Lenovo has admitted to installing the superfish software program on all Lenovo laptops it shipped to consumers over the last several months. The official Lenovo support page details the specific models affected by this here.
Extreme Tech has a step by step on how to remove this from your machine if you are impacted by this.
This was a stupid move all around by Lenovo, since the encryption key that they used was out of date by 7 years:
“One final note. The public key for the Superfish certificate is encrypted in 1024-bit RSA. Security researchers began recommending a move away from 1024-bit keys back in 2007,NIST (National Institute of Standards and Technology) was recommending 2048-bit key adoption by 2010, with 1024-bit keys banned by 2013. Not only is this certificate broken, cracked, and a profound security hazaard — it’s compromised by key length on top of everything else.”
For all of my readers that think they are safe from malware because they don’t go to “questionable” websites …. you are not necessarily safe. Malwarebytes has discovered that the website for Jamie Oliver has been compromised by hackers and infects the computers of visitors with a drive by infection.
The site has already been cleaned up, but this is a reminder that there is no such thing as a “safe” website.
Experts are predicting that 2015 will be the worst year ever for credit card fraud, as the US begins transitioning to the EMV card standard. The US accounts for over 47% of all fraudulent card transaction losses on 23% of all fraudulent transactions. That is primarily because we haven’t moved to the chip card standard.
So look for your bank to be issuing you a new card with a chip in it soon.
If you are thinking that Apple Pay (the secure credit card transaction method in the new iPhones) will stop this….well not so fast. Hackers have found a way to use the iPhones as accomplices. They buy credit card numbers on the black market, and load them into an iPhone, eliminating the need to create fake pieces of plastic.
If you are an Apple Pay using iPhone owner, your information in the phone is not being hacked, so don’t worry.
Kaspersky Labs – the one that says over and over that 20xx is “The Year of the Mac Virus” where xx=(03-15 so far) has released a study about a piece of malware that they have recently uncovered that is groundbreaking in many ways. It is ALMOST undetectable, and they have been infecting machines for over 14 years.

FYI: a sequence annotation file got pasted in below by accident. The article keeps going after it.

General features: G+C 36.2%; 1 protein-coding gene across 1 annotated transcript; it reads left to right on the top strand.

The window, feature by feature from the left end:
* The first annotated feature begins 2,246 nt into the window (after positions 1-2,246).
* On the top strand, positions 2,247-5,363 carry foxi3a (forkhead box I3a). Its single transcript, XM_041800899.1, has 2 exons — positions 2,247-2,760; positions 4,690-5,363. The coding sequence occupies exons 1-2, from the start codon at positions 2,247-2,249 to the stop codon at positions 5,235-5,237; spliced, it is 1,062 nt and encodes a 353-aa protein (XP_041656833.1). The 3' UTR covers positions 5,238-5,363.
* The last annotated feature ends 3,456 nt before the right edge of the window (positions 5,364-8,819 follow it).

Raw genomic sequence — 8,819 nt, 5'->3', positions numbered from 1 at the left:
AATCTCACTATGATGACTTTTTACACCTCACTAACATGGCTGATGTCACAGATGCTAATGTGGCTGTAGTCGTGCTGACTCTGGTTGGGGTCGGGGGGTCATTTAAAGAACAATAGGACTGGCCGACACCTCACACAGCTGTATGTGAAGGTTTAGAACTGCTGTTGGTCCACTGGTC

If you like reading an analysis that reads more like a spy novel, the actual report is here. A more accessible article was posted to Ars Technica on Feb 16, 2015.
“The discovery of the Equation Group is significant because this omnipotent cyber espionage entity managed to stay under the radar for almost 15 years, if not more,” Raiu said. “Their incredible skills and high tech abilities, such as infecting hard drive firmware on a dozen different brands, are unique across all the actors we have seen and second to none. As we discover more and more advanced threat actors, we understand just how little we know. It also makes us reflect about how many other things remain hidden or unknown.”
Kaspersky also claims that iOS and MacOS systems have been infected:
Redirects that sent iPhone users to unique exploit Web pages. In addition, infected machines reporting to Equation Group command servers identified themselves as Macs, an indication that the group successfully compromised both iOS and OS X devices.
It will be interesting to see if this discovery of Kaspersky Labs turns out to be something more than the active imagination of a FUD dealing protection peddler.
“About a year ago, my friend set me up with a netbook with Linux Mint on it for my mother. It does all she needs to do with browsing the internet, watching videos, reading email.
Lately she has been complaining that her machine has a virus. What do I use to clean a virus off Linux Mint?”
The fact of the matter is that Linux itself is not going to get a virus or malware, at least nothing is in the wild as of this writing. However, the video watching and web browsing can expose her machine to cross-platform malware. Adobe Flash and Java are the two main targets here. To the non-techie user, it just feels like their machine has a virus.
So What do I do?
Make sure you install any updates to Flash or Java as soon as you find out about them. Google Chrome will update itself as soon as it needs to. For other browsers see the following page on WikiHow.
If you still want to do SOMETHING to make you feel better about the virus free status of your machine, you can use the free antivirus CLAMAV. Look for it in your app store. The thing is….you might get false positives instead of detecting any real problems, so you are better off just checking to make sure you are up to date, and then leaning back and enjoying computing
Microsoft Windows users:
Yesterday was Patch Tuesday, so you probably have a notification that you have updates waiting. Please do yourself a favor and apply the updates as soon as possible. This time Microsoft patched a problem that has been known for over 13 months.
Why is it important to apply updates immediately?
The patches that are released are for issues that only Microsoft can fix inside Windows. Your antivirus can’t protect you from these types of problems.
Due to security issues in older versions, Apple has updated the
web plug-in blocking mechanism to disable all versions prior to
Flash Player 220.127.116.115 and 18.104.22.1689.
Time to update your flash player once again. If you have windows, you should do it too, because Microsoft is content to let you run out of date vulnerable versions for years.